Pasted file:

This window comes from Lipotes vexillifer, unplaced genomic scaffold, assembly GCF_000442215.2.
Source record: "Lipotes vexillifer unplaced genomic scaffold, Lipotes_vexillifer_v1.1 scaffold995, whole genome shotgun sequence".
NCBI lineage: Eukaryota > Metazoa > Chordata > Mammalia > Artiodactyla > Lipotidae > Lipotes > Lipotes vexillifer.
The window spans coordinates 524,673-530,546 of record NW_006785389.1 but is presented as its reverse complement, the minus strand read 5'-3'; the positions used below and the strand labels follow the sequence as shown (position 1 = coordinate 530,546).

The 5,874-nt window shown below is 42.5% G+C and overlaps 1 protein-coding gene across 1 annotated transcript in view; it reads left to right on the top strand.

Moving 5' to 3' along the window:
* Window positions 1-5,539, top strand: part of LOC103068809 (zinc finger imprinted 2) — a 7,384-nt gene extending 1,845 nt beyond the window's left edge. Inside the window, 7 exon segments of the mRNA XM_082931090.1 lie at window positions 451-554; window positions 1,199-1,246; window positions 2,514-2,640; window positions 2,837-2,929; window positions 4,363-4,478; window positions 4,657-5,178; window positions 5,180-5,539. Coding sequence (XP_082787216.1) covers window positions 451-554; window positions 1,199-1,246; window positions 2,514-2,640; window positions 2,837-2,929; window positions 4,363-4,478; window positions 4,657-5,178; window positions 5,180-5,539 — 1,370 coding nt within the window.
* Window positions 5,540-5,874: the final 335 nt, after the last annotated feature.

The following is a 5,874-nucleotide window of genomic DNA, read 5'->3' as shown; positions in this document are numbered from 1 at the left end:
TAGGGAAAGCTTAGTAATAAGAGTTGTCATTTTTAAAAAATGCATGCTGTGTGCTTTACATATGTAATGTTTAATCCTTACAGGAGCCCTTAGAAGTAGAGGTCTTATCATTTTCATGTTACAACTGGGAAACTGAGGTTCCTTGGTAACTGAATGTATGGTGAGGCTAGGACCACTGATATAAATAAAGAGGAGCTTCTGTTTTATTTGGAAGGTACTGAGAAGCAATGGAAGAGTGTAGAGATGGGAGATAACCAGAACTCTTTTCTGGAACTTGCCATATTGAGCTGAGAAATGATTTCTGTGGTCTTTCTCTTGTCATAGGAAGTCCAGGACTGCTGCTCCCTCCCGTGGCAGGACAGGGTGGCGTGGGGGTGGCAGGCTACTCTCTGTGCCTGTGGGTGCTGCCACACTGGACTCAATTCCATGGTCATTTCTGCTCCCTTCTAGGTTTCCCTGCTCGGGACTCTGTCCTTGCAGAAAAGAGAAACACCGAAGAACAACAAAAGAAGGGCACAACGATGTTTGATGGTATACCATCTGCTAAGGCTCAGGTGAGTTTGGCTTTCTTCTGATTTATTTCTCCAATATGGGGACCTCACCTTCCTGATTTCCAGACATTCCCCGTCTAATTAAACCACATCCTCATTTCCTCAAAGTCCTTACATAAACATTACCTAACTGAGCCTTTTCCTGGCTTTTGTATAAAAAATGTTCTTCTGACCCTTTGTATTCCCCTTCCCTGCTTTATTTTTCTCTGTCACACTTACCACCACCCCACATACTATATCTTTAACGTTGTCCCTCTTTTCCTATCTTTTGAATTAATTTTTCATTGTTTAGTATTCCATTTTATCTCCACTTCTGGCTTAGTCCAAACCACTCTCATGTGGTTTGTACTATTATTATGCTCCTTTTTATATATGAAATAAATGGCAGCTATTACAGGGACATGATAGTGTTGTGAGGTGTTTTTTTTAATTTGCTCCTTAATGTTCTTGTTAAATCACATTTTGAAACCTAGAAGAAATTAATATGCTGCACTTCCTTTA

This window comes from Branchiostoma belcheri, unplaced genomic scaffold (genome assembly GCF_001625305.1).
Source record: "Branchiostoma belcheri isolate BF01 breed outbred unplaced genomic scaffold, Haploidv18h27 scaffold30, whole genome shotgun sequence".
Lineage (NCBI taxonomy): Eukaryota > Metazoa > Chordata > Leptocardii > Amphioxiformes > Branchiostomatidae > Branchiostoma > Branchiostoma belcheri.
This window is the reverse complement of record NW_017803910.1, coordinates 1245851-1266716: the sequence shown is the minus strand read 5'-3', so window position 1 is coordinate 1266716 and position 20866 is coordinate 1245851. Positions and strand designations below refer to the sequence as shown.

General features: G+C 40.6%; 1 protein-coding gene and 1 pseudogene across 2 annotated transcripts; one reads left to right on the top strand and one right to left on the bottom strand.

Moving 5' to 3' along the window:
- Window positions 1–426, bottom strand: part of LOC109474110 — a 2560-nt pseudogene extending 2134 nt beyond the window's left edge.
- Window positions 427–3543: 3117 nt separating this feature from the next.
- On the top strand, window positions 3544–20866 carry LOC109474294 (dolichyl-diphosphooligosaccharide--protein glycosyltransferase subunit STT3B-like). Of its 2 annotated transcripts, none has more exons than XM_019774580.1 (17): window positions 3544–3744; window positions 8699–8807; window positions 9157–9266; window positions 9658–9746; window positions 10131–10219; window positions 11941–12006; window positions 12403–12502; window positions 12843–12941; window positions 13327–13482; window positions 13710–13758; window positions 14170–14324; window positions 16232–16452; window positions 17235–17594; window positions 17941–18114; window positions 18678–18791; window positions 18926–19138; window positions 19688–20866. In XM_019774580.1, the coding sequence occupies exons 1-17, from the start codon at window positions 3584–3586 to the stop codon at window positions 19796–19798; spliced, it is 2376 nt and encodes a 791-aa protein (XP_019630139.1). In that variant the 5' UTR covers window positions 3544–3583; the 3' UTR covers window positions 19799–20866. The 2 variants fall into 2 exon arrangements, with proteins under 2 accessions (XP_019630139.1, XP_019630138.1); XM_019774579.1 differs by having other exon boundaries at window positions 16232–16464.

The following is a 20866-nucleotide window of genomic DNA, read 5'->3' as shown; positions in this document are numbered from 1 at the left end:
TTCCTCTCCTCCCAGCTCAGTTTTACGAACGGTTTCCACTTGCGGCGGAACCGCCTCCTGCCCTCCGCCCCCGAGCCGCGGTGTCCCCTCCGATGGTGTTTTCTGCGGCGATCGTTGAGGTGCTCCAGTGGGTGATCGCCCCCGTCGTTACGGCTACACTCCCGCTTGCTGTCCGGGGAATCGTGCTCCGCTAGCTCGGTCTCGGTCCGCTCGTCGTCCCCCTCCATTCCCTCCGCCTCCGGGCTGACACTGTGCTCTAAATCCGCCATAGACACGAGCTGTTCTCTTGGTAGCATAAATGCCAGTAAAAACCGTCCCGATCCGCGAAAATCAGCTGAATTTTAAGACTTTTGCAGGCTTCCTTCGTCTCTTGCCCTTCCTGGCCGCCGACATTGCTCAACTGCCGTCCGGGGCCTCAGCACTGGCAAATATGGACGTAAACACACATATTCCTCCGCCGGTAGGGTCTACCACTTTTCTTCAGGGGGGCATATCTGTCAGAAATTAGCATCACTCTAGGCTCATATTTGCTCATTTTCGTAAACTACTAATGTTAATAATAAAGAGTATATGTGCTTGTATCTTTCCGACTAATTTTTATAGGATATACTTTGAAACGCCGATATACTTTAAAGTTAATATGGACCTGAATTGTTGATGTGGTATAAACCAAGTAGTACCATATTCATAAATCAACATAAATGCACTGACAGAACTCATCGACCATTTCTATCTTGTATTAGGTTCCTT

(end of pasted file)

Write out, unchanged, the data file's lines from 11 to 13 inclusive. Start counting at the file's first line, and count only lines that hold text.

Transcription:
This window comes from Branchiostoma belcheri, unplaced genomic scaffold (genome assembly GCF_001625305.1).
Source record: "Branchiostoma belcheri isolate BF01 breed outbred unplaced genomic scaffold, Haploidv18h27 scaffold30, whole genome shotgun sequence".
Lineage (NCBI taxonomy): Eukaryota > Metazoa > Chordata > Leptocardii > Amphioxiformes > Branchiostomatidae > Branchiostoma > Branchiostoma belcheri.